What the Rose did to the Cypress 1
Ball-Carrier and the Bad One 48
How Ball-Carrier finished his Task 59
The Bunyip 71
Father Grumbler 77
The Story of the Yara 88
The Cunning Hare 100
The Turtle and his Bride 106
How Geirald the Coward was Punished 114
Hábogi 126
How the Little Brother set Free his Big Brothers 134
The Sacred Milk of Koumongoé 143
The Wicked Wolverine 154
The Husband of the Rat's Daughter 161
The Mermaid and the Boy 165
Pivi and Kabo 183
The Elf Maiden 190
How Some Wild Animals became Tame Ones 197
Fortune and the Wood-Cutter 202
The Enchanted Head 205
The Sister of the Sun 215
The Prince and the Three Fates 233
The Fox and the Lapp 245
Kisa the Cat 256
The Lion and the Cat 263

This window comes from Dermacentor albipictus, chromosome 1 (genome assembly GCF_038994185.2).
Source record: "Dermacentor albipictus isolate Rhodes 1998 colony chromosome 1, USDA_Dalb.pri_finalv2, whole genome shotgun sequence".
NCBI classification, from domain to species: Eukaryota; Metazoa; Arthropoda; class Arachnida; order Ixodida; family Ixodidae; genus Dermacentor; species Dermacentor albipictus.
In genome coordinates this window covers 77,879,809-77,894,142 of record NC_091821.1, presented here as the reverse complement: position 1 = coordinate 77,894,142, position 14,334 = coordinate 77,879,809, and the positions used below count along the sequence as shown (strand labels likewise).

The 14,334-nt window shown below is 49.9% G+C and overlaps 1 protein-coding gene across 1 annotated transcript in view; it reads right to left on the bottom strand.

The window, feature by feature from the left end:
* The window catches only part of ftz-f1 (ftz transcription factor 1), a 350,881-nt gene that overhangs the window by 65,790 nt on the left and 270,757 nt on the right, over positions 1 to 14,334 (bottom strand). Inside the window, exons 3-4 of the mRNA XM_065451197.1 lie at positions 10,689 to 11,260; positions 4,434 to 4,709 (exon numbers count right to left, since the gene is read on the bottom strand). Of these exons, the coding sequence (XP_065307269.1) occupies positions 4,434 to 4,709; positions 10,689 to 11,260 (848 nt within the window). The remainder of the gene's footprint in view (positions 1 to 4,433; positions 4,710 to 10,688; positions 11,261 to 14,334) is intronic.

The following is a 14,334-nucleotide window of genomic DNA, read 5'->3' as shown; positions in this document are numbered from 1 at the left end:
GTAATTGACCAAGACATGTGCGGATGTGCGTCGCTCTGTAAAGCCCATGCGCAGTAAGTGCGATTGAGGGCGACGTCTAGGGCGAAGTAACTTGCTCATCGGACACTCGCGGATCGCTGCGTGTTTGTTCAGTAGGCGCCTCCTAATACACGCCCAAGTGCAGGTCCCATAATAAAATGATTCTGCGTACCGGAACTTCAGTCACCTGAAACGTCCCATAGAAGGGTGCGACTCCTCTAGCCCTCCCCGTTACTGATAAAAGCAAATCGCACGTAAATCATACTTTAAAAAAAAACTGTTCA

Which was the Foolishest? 270
Asmund and Signy 275
Rübezahl 283
Story of the King who would be Stronger than Fate 300
Story of Wali Dâd the Simple-hearted 315
Tale of a Tortoise and of a Mischievous Monkey 327
The Knights of the Fish 343



[These illustrations are reproduced in full color following page 74.]

'You will have to make me your Wife, said the Elf Maiden (p. 198) Frontispiece
Prince Almas Transformed to face p. 20
The Punishment of the Rose ,, 36
Habogi's Horses ,,128
'Listen, listen!' said the Mermaid to the Prince ,,178
The Princess and the Snake ,,238
Rübezahl and the Princess ,,290
The Dragon and the Mirror ,,346


The Deer eludes Prince Tahmāsp ,,  2
Mihr-afrūz and Prince Tahmāsp ,,  8
The Shadow in the Stream ,, 14
Chil-māq carries off Almas ,, 28
The Death of the Bad One ,, 54
The Witch outstrips the Wolf ,, 60
'Wake up, my Grandson, it is time to go home?' ,, 64
The Bunyip ,, 72
The Yara Defeated ,, 94
The Little Hare is Caught ,,100
The Turtle Outwitted ,,110
Geirald claims his Reward and the Queendemands another Test ,,120
The Jealous Sisters spell-bound in the Ashpit ,,130
The Mermaid asks for the King’s Child ,,166
The Princess on the Seashore ,,172
The Bee, the Princess, the Red Knight, and the Lion ,,180